Seizing Hitler’s birth house from its owner was legal, court says


VIENNA — The Austrian state acted within the law when it seized Adolf Hitler’s birth house from its private owner early this year, the country’s Constitutional Court ruled on Friday.

The owner had appealed the expropriation of her building in Braunau.

The state took it away from her so that authorities can completely alter its appearance, in the hopes this will stop it from being an attraction for far-right extremists who have been visiting the site.

The move was in the public interest and was not excessive, the court said in its ruling.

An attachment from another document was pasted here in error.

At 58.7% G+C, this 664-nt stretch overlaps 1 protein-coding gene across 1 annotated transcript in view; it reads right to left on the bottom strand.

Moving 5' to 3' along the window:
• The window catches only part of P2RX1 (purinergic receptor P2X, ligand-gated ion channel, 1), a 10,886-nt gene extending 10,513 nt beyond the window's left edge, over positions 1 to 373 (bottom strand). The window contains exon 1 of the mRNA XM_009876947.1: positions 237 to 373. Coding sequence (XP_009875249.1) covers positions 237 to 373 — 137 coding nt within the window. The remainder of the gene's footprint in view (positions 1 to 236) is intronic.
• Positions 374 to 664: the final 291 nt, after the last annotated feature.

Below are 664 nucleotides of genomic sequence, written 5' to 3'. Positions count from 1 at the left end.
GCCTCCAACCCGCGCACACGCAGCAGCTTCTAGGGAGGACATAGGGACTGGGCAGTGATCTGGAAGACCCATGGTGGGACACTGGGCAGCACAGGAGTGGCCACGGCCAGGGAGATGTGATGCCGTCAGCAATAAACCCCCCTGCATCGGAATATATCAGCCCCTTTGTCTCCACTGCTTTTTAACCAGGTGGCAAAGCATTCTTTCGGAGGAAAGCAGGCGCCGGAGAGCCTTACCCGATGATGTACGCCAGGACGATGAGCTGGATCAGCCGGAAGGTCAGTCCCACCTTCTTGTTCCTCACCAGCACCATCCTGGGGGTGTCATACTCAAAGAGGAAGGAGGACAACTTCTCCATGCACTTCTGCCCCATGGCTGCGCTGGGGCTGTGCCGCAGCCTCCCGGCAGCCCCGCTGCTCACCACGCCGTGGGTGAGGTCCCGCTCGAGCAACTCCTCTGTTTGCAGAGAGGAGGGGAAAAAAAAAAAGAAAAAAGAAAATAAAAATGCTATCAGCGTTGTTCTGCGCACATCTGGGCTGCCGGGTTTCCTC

“The relentless rejection of national socialism has been a founding principle of the Republic of Austria since it was resurrected in 1945,” the judges wrote.

Therefore, the state has the duty to ensure that the birthplace of the Nazi dictator is not misused, they concluded.

“There is evidence that the seized property could become a site of pilgrimage or identification to foster national socialist or neo-Nazi ideology,” they said.

Extremists routinely travel to Braunau to have their pictures taken in front of the building.

The woman who had owned the house had been blocking attempts by authorities to negotiate its future, according to the government.

The future National Socialist dictator was born in the unassuming three-story house in 1889, but only lived there a few months before the family moved.

Austria was annexed by Nazi Germany in 1938. Many Austrians joined the National Socialists and became associated with war atrocities during the Holocaust. Modern Austrian therefore considers itself responsible for dealing with that legacy.